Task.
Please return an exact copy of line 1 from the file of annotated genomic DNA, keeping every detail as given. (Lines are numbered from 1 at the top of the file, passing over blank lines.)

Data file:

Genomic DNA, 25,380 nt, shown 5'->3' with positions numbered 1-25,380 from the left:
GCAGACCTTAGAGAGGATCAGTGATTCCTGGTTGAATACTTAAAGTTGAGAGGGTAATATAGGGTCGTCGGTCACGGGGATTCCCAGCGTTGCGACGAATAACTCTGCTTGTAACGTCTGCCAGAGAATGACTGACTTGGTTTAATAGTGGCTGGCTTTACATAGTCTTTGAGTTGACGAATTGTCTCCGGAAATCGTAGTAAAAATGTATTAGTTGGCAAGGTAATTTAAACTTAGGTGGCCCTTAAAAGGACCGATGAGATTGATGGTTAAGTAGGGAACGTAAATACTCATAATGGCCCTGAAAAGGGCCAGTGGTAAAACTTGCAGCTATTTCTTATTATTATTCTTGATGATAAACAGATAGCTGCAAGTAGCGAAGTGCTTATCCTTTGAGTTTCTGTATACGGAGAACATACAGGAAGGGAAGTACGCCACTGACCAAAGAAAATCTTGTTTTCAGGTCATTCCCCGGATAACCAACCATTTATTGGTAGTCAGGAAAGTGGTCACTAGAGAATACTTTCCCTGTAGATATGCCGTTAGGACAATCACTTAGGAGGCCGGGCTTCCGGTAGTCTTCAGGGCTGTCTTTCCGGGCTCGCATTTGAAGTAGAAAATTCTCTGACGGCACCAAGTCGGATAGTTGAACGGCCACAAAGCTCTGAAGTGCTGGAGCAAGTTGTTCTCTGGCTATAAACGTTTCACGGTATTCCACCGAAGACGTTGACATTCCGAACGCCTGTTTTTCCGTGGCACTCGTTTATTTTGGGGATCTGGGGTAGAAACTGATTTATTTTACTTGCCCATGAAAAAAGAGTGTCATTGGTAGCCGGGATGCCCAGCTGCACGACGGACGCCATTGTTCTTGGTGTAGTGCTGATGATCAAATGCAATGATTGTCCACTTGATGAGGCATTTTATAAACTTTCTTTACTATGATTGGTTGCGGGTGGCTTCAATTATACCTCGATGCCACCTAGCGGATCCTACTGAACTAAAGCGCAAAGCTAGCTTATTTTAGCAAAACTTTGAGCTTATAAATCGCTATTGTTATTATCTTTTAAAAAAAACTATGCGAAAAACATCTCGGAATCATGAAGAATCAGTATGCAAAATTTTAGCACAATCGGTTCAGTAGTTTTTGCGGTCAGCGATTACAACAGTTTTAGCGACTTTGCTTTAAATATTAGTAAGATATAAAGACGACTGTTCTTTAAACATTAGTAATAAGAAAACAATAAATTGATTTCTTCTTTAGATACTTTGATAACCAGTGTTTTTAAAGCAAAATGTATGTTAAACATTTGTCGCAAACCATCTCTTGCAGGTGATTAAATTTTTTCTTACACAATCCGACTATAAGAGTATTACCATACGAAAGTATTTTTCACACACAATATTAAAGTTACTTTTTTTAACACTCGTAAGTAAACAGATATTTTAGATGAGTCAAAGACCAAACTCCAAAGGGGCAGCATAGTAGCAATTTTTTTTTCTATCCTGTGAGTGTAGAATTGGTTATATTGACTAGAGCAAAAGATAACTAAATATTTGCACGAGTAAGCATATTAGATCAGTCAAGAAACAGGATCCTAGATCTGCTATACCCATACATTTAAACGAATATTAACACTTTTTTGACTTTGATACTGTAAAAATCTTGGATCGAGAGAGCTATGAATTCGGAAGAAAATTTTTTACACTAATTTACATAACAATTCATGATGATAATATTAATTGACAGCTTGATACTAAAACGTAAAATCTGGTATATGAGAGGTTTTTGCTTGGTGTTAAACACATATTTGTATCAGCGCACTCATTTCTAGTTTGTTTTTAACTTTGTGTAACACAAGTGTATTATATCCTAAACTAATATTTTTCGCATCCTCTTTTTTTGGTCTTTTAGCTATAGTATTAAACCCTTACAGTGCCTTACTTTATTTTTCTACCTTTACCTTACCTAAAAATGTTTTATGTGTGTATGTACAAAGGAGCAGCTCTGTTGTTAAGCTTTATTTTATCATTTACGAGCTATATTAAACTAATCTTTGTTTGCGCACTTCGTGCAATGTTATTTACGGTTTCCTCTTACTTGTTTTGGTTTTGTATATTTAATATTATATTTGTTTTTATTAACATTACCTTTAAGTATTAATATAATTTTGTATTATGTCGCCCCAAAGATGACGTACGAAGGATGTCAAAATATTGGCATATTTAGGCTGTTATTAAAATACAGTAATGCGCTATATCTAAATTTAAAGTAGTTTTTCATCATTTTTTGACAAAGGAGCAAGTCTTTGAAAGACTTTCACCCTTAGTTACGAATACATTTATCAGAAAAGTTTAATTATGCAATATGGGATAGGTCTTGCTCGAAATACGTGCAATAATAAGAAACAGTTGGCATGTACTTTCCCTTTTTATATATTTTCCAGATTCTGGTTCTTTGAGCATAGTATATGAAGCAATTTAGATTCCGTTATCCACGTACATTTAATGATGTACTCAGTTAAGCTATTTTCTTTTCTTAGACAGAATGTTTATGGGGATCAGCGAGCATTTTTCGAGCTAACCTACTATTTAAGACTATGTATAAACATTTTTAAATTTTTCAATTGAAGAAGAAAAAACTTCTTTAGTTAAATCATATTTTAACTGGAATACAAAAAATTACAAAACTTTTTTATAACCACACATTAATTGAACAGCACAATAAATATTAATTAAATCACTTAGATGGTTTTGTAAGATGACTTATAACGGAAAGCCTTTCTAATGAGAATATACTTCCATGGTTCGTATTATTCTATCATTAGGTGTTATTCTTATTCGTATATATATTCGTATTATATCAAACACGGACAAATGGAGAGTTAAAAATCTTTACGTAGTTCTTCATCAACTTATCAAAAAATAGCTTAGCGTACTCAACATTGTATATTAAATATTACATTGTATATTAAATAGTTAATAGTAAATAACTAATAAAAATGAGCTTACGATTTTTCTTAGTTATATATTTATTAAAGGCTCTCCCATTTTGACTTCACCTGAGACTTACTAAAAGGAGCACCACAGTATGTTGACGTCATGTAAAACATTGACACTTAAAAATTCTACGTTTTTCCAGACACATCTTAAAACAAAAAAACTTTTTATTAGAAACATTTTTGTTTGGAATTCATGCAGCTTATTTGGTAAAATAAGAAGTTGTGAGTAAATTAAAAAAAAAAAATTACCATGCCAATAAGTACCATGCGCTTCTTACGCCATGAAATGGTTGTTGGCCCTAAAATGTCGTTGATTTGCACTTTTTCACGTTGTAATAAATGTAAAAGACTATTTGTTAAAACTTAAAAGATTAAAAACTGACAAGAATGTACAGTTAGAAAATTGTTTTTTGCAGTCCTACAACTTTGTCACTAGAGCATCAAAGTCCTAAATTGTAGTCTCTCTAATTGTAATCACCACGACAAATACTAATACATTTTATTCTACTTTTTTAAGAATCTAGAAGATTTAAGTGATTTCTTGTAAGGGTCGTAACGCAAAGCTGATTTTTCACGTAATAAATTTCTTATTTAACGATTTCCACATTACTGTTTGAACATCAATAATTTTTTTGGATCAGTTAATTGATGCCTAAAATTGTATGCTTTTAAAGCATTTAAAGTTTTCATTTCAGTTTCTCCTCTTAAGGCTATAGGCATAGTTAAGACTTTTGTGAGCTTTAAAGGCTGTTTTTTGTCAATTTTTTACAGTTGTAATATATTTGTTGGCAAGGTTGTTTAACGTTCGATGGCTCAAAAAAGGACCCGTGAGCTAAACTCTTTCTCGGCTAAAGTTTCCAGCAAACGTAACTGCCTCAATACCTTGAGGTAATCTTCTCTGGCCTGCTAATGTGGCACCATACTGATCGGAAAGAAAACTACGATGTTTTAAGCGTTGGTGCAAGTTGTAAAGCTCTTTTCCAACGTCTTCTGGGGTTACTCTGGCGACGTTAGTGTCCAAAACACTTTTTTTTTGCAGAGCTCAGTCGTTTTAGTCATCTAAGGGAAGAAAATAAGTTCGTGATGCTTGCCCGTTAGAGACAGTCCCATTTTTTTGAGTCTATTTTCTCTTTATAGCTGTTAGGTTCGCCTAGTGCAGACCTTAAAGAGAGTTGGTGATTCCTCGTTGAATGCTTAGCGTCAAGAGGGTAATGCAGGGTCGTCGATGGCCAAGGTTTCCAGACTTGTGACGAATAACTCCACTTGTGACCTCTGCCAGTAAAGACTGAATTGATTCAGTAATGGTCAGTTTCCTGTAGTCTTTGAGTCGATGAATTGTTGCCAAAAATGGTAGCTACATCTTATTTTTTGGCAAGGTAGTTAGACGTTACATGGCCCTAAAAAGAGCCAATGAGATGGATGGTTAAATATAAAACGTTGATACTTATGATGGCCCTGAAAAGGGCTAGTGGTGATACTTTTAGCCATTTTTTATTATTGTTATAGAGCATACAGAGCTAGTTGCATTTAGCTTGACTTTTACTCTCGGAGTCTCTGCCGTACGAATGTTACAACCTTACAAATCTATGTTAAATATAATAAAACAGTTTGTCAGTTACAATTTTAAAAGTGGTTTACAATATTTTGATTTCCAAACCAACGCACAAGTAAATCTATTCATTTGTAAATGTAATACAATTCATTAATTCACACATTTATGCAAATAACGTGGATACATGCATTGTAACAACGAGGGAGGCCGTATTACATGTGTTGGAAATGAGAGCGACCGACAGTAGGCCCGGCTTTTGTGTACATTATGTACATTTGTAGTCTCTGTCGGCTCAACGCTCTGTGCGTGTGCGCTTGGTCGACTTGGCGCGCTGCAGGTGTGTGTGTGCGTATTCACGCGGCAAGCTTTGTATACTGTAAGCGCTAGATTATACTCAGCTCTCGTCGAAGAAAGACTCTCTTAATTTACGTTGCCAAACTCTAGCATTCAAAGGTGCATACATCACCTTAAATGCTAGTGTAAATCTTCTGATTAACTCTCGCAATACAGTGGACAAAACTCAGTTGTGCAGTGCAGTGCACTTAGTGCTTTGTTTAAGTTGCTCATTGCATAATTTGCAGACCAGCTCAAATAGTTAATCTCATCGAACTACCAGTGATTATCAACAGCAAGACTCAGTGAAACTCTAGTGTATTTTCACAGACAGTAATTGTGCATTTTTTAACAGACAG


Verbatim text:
Genomic DNA, 25,380 nt, shown 5'->3' with positions numbered 1-25,380 from the left: